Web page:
The use of a procedure in aviation similar to "Ctrl-Alt-Delete" as a last-ditch stratagem to resuscitate a dead personal computer has one big difference: one’s personal computer does not have to reboot and fly an airplane with hundreds of people on board.
The case concerns the fatal Nov. 12, 2001, crash of American Airlines Flight 587, in which a balky yaw damper was reset before flight. About a minute after takeoff, the accident airplane, an A300-600, encountered wake turbulence from a preceding B747-400 and, in the space of about seven seconds, four rapid back-and-forth rudder movements caused aerodynamic loads to build up rapidly and snap off the tail. Pedal movements captured by the digital flight data recorder (DFDR) provide circumstantial evidence that pilot actions are involved (see October 2002, page 45). However, the A300-600 has a history of occasional uncommanded rudder movements, incidents of high aerodynamic loadings on the tailfin, and an anecdotal reputation as a "tail wagger."
So far, in the exhaustive investigation still ongoing, it appears that the yaw damper performed properly during the airplane’s brief flight. It apparently did not perform properly before pushback at New York’s John F. Kennedy International Airport. Buried in the thousands of pages of documents released by the National Transportation Safety Board (NTSB) is this mention:
"According to statements taken by the Port Authority of New York and New Jersey, between 0730 and 0800, an American Airlines maintenance crew chief received a radio call from the cockpit of Flight 587 reporting that the number two pitch trim and yaw damper would not engage. He reported the problem to the avionics crew chief. [He] sent two avionics technicians to Gate 22 to investigate the problem.
"The technicians confirmed that the number two pitch trim and yaw damper system could not be engaged. An Auto Flight System [AFS] check was performed on the airplane and indicated a number two flight augmentation computer [FAC] fault.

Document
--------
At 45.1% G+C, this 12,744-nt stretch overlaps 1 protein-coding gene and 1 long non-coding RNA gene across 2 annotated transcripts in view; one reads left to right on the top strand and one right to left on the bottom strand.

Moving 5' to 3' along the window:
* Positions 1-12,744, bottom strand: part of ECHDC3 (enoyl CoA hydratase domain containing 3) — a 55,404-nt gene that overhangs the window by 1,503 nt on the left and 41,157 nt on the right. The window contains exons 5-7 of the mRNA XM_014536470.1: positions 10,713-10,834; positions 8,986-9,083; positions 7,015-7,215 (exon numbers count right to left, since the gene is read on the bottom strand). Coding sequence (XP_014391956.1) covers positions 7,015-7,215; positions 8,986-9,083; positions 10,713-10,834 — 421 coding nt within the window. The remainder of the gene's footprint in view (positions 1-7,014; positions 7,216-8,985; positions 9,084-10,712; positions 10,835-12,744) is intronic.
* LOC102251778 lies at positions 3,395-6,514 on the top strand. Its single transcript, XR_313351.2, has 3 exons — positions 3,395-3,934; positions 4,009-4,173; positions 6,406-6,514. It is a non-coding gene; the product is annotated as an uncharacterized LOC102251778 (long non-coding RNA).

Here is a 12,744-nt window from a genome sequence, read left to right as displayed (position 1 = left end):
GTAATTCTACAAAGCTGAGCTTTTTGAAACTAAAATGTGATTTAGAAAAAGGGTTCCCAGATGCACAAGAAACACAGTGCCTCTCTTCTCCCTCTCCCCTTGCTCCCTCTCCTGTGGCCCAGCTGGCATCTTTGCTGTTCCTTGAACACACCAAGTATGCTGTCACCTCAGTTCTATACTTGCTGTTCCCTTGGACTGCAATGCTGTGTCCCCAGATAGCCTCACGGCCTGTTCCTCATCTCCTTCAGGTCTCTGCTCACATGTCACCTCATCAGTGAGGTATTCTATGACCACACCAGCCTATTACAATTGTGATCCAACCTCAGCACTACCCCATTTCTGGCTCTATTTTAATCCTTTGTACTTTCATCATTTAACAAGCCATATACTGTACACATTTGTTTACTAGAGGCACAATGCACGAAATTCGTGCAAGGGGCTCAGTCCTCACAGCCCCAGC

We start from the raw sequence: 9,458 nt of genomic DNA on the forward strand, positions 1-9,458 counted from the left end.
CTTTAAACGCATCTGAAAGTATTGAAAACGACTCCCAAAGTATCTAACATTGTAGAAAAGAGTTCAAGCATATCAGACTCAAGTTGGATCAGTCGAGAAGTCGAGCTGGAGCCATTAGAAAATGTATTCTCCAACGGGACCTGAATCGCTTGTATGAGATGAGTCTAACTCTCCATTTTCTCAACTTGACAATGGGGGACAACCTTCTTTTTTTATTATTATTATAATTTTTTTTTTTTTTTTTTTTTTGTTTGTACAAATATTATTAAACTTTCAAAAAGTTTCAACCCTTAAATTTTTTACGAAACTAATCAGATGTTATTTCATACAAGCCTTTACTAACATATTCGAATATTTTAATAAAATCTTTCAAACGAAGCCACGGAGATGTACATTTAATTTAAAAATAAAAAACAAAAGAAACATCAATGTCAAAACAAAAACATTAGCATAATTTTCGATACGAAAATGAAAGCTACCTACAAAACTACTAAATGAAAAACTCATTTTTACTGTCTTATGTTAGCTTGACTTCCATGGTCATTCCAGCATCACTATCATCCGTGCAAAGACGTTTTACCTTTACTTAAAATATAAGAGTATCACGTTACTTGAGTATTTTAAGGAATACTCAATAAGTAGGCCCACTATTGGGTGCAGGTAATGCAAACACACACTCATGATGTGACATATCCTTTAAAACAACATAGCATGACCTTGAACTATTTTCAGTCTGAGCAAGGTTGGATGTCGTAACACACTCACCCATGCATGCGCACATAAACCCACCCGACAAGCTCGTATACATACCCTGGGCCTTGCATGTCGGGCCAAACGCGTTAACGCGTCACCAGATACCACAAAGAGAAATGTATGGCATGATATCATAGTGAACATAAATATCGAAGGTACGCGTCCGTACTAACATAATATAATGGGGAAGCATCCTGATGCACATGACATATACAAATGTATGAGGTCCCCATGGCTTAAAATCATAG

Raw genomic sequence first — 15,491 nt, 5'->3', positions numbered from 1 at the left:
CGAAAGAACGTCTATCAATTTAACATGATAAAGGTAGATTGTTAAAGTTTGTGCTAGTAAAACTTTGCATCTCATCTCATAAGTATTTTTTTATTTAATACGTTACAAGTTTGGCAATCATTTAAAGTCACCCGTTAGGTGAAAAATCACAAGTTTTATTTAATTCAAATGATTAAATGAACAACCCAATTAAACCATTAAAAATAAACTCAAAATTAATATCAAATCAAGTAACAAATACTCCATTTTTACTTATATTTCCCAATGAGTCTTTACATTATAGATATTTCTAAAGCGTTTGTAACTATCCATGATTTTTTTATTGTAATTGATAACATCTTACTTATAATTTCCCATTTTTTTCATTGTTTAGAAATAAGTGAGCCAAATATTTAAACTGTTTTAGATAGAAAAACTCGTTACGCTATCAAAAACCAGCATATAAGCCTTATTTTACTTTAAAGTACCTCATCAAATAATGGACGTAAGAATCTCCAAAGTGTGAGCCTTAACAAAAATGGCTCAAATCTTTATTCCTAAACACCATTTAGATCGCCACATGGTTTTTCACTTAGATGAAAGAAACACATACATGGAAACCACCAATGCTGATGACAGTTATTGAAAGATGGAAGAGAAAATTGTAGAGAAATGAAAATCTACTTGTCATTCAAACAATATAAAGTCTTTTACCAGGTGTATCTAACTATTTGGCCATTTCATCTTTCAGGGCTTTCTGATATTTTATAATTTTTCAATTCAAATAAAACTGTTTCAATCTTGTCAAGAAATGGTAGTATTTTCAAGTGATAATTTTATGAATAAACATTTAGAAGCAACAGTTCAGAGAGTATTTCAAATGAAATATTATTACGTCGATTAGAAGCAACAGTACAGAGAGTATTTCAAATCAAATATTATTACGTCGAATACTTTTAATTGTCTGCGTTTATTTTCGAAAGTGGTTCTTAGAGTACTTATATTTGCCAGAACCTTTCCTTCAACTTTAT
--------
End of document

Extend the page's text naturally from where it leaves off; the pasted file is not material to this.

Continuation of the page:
"The circuit breaker was cycled for the system and another AFS check was performed. The problem was corrected."
Was it really? Or did cycling the circuit breaker and the successful retest mask a subtler fault? Probe deeper into the NTSB documents and one finds this maintenance history for the accident aircraft: 12 failures of the number two pitch trim in the year before the accident. The failures involved not staying engaged/disengaged during climb-out.
Consider the larger maintenance history over this period of time. It’s a veritable acronym soup of swapped-out components.
A week after the crash, the Port Authority detectives interviewed the avionics technicians who made that last-minute trouble call to the cockpit while the airplane was at the gate. Technician Joseph Merriam told the detectives that failure of the pitch trim and yaw damper system to engage "is a common problem on A300 aircraft." Frank Xavier, the other technician summoned to perform the troubleshooting with Merriam, recalled that when the circuit breaker was reset and the autoland system checked out properly, "the problem was deemed to have been solved" and appropriate routine reports were sent to American’s maintenance facility in Tulsa, Okla.